Hospitality & Tourism
Published: August 23, 2020 | Updated: August 23, 2020
Catering company backs campaign highlighting mental health issues in the hospitality industry
A family business which supplies every kind of catering need is backing a project to raise funds and awareness of mental health within Dorset’s hospitality trade.
Bournemouth-based Chinastack is donating £1 of each chef’s jacket sold direct to The Burnt Chef Project.
The project campaigns to eradicate the stigma around mental health within the hospitality industry.
Kris Hall, Founder of The Burnt Chef Project, said: “We’re a non-profit campaign operating within hospitality to challenge mental health stigma through online training, open conversations and sales of branded custom merchandise.
“We are committed to burning the stigma of mental health through information and education across the 3.2m people that work within hospitality in the UK.
“It’s our continued focus to work with hospitality businesses and staff to improve working conditions through education.
“Work will also be needed to review internal health and safety and stress reduction policies that will ultimately lead to a decreased risk of poor mental health.
“Getting support from reputable businesses, such as Chinastack, both locally and nationwide is invaluable to the project and allows us to both re-invest into our work and spreads our message further.
“It’s important for hospitality to know they have the support of producers and suppliers as well as their employers”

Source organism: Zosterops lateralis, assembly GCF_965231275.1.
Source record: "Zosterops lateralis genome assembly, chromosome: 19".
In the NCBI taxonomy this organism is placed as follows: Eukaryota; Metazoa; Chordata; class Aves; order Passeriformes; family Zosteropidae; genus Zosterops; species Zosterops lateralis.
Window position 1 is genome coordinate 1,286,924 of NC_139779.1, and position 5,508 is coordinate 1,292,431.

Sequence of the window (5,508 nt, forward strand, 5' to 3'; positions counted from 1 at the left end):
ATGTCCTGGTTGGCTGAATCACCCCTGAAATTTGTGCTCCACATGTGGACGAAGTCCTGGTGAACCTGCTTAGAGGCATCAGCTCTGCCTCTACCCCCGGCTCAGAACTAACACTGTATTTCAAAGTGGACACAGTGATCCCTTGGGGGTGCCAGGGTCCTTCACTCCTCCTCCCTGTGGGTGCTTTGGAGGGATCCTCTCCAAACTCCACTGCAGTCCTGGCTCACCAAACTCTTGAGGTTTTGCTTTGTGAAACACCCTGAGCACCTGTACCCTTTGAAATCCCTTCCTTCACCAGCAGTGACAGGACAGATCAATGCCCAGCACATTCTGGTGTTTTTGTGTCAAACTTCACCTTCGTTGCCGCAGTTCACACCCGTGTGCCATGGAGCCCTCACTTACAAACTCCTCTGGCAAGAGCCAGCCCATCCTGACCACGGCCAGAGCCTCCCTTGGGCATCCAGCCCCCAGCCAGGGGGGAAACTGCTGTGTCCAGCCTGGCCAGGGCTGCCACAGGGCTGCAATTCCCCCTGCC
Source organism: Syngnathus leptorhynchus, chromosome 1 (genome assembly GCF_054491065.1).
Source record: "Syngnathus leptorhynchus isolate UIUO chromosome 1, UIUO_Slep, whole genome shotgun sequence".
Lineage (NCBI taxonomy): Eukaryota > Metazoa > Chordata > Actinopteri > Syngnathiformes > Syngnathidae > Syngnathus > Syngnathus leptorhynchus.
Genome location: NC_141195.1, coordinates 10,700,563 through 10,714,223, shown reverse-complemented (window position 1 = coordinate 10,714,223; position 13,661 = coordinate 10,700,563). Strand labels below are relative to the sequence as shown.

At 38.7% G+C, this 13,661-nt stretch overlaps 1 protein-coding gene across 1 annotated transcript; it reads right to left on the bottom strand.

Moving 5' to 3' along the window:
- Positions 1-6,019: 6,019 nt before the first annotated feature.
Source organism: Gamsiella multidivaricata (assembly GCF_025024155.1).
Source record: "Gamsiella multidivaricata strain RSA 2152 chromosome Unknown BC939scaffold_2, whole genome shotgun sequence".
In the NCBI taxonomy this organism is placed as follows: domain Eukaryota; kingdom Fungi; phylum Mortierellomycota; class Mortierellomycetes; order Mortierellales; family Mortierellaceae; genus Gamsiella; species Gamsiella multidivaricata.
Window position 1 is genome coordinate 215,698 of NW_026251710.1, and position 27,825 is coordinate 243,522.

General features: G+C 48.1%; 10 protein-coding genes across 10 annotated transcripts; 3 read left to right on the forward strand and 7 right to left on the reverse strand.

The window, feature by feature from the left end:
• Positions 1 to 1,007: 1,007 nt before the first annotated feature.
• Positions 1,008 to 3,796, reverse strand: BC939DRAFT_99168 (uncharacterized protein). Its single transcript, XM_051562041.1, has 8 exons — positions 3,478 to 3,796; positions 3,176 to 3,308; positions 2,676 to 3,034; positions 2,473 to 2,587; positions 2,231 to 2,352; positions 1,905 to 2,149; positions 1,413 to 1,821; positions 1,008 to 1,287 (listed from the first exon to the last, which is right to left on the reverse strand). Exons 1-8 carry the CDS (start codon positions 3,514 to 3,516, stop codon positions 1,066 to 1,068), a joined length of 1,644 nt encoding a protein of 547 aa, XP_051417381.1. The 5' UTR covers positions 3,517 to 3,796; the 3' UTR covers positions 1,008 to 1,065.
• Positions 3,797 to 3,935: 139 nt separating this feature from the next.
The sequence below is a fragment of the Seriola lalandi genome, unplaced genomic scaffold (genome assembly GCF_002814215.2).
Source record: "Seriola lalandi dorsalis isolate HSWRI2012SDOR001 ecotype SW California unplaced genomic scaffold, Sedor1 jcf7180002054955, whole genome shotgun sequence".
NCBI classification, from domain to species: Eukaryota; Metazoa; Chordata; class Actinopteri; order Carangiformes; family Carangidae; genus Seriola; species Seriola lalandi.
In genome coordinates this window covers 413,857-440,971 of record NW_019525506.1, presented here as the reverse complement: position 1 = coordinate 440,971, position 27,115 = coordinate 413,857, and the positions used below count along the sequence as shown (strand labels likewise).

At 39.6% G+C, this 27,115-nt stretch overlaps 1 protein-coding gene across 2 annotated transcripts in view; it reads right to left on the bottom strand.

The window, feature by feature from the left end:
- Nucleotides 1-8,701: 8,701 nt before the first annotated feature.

Chinastack has more than 25 years’ experience within the industry.
It imports and distributes products from more than 5,000 companies and can supply every kind of catering business need, from a cocktail stick to a fully fitted kitchen, including kitchen design.
The Burnt Chef Project was founded in May 2019 by Kris.
Local backers include Andy Lennox, pictured left, Owner and MD of Zim Braai and founder of The Wonky Table, a group connecting hospitality businesses across the BCP conurbation.
Kris has nine years experience within the industry through food photography and wholesale supply to more than 600 hotels, restaurants, gastro pubs, schools, hospitals, bars and caterers.
In a recent survey of 1,273 people, eight out of ten respondents said that they had experienced at least one period of poor mental health as a result of their role within hospitality.
And 86 per cent of respondents said they thought The Burnt Chef Project would make a noticeable impact in de-stigmatising mental health within hospitality.
Kris said: “I’ve seen first hand the struggles of mental health issues within the trade with both clients and friends.
”Margins are slim and, with increased focus on saving money, both employers and employees feel the effect of this on their mental health.
“Long antisocial hours, tough environmental conditions and pressures to perform are just some of the issues that hospitality professionals are fighting against on a daily basis.
“Hospitality staff should be able to discuss the state of their mental health and gain support from their peers and employers.
“It’s important that although mental health can’t be seen, it is regularly discussed and policies reviewed.
“This should be the new definition of ‘badge of honour’.”
Kris, who has suffered from depression and ill mental health in the past, said that working in the hospitality industry he had seen the effect working conditions were having on the workforce.
He added: “Chef friends who were struggling with relationships, suffering from alcohol or drug abuse and an unfortunate number of suicides prompted me to stand up and give the trade a voice and to let people know that they are not alone.
“Using my photography skills I decided to start taking black and white photos to show, in a poignant way, that you never know what goes on behind the scenes.
“It quickly became apparent that more needed to be done to lift the lid on this Pandora’s box on a national level, so I made the move to start the Burnt Chef Project and give the hospitality industry a voice to challenge the long felt stigma of mental health and act as a beacon for those who feel that they are alone with one clear message: It’s OK not to be OK.”